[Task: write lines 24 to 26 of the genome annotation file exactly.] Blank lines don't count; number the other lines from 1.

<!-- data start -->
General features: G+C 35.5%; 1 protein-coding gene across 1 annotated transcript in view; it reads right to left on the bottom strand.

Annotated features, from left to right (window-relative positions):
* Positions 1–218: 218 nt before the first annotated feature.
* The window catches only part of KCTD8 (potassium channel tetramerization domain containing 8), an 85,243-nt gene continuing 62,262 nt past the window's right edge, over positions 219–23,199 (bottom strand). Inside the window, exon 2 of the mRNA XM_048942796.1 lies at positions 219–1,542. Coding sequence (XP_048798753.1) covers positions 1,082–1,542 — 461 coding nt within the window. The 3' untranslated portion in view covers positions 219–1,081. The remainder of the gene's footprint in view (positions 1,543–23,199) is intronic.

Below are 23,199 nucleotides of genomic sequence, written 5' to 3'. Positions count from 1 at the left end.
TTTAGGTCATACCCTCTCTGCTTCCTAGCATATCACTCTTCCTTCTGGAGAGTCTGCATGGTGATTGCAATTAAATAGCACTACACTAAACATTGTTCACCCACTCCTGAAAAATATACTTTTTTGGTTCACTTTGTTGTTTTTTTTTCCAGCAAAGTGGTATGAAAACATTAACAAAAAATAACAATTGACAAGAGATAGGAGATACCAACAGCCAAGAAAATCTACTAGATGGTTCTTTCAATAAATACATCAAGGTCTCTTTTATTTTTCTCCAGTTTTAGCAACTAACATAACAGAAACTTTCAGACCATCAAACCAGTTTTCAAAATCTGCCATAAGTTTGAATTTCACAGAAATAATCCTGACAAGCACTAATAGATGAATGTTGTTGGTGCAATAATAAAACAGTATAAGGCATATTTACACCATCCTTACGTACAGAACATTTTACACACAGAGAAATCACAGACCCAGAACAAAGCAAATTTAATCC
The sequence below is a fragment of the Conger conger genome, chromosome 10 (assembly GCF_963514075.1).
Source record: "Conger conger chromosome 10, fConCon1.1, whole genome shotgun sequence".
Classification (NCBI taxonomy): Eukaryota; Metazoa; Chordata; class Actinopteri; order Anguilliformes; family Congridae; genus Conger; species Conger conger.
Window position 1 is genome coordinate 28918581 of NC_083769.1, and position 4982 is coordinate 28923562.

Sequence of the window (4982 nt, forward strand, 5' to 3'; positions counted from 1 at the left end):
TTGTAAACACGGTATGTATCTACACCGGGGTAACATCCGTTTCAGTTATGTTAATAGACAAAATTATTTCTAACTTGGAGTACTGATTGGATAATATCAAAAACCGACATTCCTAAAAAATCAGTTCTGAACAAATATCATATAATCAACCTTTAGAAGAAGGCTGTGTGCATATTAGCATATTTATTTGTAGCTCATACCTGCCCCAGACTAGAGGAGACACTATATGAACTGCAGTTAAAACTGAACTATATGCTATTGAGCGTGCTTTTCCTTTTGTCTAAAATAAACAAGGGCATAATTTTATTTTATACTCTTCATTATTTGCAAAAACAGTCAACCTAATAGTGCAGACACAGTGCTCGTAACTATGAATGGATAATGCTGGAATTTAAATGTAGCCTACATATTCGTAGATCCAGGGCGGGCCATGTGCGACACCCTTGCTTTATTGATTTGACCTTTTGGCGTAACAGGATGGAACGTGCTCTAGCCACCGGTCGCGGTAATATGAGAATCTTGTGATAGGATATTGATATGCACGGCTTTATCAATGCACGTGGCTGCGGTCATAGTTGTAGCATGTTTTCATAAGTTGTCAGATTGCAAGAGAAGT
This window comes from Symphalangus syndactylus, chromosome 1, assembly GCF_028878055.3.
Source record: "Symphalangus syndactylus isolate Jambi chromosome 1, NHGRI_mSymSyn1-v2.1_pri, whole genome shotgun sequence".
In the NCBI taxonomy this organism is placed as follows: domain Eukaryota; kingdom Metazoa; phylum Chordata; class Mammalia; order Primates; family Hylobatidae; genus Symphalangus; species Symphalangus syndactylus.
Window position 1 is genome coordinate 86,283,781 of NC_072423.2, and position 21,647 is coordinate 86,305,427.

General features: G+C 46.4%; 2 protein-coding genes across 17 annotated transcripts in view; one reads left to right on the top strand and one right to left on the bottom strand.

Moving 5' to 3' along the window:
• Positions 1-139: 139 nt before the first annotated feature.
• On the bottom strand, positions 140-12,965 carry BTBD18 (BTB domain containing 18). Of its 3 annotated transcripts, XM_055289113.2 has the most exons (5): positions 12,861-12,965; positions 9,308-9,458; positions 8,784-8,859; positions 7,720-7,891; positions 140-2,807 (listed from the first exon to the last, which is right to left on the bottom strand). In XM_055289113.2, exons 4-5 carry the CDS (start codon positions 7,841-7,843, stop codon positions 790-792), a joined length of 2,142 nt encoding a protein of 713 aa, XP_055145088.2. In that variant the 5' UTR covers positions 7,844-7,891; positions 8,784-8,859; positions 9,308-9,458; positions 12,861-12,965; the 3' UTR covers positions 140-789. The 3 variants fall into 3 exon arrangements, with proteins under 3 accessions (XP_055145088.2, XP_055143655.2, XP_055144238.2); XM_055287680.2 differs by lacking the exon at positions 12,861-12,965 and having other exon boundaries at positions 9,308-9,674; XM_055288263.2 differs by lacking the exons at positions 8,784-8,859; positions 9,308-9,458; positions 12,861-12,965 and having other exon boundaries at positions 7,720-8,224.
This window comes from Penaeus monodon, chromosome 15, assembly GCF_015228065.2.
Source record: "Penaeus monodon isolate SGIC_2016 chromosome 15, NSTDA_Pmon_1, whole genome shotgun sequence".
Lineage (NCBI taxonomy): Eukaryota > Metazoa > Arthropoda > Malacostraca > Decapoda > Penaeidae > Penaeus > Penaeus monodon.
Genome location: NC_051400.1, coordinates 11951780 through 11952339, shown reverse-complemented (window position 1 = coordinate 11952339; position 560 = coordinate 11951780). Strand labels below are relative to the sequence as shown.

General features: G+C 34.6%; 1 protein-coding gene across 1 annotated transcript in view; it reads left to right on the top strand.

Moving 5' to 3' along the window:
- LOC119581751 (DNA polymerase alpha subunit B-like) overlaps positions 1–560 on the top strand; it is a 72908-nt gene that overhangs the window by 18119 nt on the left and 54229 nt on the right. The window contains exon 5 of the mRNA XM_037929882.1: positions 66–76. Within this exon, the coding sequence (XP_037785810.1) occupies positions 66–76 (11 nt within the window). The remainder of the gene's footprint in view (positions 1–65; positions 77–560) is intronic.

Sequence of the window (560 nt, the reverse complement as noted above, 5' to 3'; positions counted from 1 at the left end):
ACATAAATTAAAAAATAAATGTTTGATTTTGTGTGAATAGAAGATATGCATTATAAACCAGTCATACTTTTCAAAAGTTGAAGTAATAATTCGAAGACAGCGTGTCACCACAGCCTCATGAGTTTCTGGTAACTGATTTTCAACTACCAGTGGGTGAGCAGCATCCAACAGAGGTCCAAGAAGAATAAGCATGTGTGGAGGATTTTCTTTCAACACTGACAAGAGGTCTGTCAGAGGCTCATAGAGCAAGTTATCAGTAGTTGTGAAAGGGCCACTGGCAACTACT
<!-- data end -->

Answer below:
Genome location: NC_051400.1, coordinates 11951780 through 11952339, shown reverse-complemented (window position 1 = coordinate 11952339; position 560 = coordinate 11951780). Strand labels below are relative to the sequence as shown.

General features: G+C 34.6%; 1 protein-coding gene across 1 annotated transcript in view; it reads left to right on the top strand.

Moving 5' to 3' along the window: